Thursday, October 20, 2011


Do you have your costume?

From the Deacon's Bench: The Day of the Dead, or Dia de los Muertos, honors departed souls of loved ones who are welcomed back for a few intimate hours. At burial sites or intricately built altars, photos of loved ones are centered on skeleton figurines, bright decorations, candles, candy and other offerings such as the favorite foods of the departed. Pre-Columbian in origin, many of the themes and rituals now are mixtures of indigenous practices and Roman Catholicism.

The holiday is celebrated in Mexico, Guatemala, Brazil and parts of Ecuador.

When I visited Tblisi in the Republic of Georgia over the All Saints and All Soul's Holy Days about 12 years ago, I went with the pastor and parishioners of Saints Peter and Paul Church to the cemetery to pray the rosary. I was struck by the fact that the Russian and Georgian Orthodox had picnic tables by the graves and left food for the dead especially on these days. The Latin Rite Polish pastor of Sts. Peter and Paul did not care much for the Orthodox custom and criticized it to me. But I thought it was cool. So much for 1970's seminary education I guess.

This is how we celebrate the Day of the Dead in Macon, GA:


Anonymous said...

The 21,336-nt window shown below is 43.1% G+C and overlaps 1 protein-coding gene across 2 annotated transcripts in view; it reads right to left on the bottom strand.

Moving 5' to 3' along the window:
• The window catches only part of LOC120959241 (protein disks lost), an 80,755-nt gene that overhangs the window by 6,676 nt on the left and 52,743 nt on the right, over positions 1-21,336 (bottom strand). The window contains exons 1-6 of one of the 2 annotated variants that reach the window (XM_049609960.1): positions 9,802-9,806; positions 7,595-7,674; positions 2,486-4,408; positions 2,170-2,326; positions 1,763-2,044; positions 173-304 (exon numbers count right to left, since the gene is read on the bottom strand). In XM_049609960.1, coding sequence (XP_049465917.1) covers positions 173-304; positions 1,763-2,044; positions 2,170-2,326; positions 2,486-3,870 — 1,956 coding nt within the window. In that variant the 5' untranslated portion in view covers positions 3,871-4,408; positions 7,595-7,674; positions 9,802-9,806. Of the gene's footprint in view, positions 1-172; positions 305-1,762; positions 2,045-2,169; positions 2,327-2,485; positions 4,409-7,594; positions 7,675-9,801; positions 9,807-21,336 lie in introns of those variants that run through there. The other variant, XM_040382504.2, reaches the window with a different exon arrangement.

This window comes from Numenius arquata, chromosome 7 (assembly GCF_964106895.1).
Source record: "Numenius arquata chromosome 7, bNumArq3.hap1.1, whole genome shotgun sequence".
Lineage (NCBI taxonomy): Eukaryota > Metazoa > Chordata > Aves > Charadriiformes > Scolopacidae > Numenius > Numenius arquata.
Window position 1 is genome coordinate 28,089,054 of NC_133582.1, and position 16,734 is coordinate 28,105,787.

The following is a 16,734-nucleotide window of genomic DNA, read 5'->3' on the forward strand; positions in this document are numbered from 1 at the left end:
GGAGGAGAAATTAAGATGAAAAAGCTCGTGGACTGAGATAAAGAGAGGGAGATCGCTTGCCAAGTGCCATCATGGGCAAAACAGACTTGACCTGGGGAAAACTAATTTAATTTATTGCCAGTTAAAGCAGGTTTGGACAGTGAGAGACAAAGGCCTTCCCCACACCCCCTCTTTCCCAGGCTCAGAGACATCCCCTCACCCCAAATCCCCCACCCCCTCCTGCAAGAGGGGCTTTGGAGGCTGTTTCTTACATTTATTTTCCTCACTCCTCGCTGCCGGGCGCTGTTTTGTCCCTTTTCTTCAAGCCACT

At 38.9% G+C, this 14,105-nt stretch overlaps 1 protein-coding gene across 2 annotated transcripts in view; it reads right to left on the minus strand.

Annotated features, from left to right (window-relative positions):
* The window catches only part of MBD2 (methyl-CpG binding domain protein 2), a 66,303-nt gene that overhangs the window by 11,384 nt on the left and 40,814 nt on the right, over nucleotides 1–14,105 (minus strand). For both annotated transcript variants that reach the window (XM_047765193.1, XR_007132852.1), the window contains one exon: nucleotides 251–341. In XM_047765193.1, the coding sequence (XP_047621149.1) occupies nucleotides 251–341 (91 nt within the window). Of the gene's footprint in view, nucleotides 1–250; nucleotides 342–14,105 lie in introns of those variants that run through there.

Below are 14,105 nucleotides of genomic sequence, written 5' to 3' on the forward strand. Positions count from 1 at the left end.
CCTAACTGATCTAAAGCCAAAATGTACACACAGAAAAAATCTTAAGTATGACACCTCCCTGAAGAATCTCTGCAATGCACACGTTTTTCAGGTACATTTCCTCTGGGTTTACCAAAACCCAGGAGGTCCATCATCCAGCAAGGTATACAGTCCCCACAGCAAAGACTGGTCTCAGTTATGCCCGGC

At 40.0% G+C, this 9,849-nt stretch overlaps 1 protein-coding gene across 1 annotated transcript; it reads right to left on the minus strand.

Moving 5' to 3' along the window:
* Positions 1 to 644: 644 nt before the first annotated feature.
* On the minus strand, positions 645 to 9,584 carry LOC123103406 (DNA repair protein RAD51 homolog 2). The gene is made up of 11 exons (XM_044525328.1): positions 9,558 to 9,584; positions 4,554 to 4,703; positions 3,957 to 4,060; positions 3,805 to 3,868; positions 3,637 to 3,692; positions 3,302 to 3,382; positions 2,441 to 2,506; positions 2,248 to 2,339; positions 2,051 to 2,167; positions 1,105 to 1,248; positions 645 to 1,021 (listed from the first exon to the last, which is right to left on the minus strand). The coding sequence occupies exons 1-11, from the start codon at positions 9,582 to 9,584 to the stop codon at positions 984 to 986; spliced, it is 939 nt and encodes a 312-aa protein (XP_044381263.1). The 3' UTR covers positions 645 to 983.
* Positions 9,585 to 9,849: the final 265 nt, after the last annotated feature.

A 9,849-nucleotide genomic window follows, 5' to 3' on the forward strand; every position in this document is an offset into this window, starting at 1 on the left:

Glad you post this day.
INHO it should be a Holy Day of Obligation.


pinanv525 said...

Are we having Requiem Mass again this year...I hope?

Robert Kumpel said...

I enjoy the colorful folk art that goes with the Dia de los Muertos, but it has obviously gone in the wrong direction when those considering the souls of their loved ones turn an opportunity to help them into a party. The ugliest manifestation of this is the sacrilegious cult of Santa Muerte or "St. Death". All Souls Day used to be a Holy Day of Obligation and I pray it will become one again, because offering the Sacrifice of the Mass for the poor souls is the most efficacious thing a Catholic can do to help them. Sadly, Purgatory, a dogma of the Catholic faith, is treated like a superstitious belief in some places. We as Catholics can benefit by taking a fresh look at the teachings on Purgatory. A good place to start might be reading Gerard Van Den Aardweg's book Hungry Souls. Purgatory is no picnic.

Templar said...

Pin, yes we are, I asked Father last week after Mass and he confirmed we would be.

Frajm said...

Yes, we are having our annual Solemn High Sung Mass with deacon and subdeacon on All Soul's Day, Wednesday, November 2 at 7:00 PM with our choirs singing Faure's Requiem.

The 5:00 PM EF Low Mass on Tuesday, All Saints Day is also celebrated, so there will be three EF Masses that week as the following Sunday is the First Sunday of November and thus the 2:00 PM EF High Mass!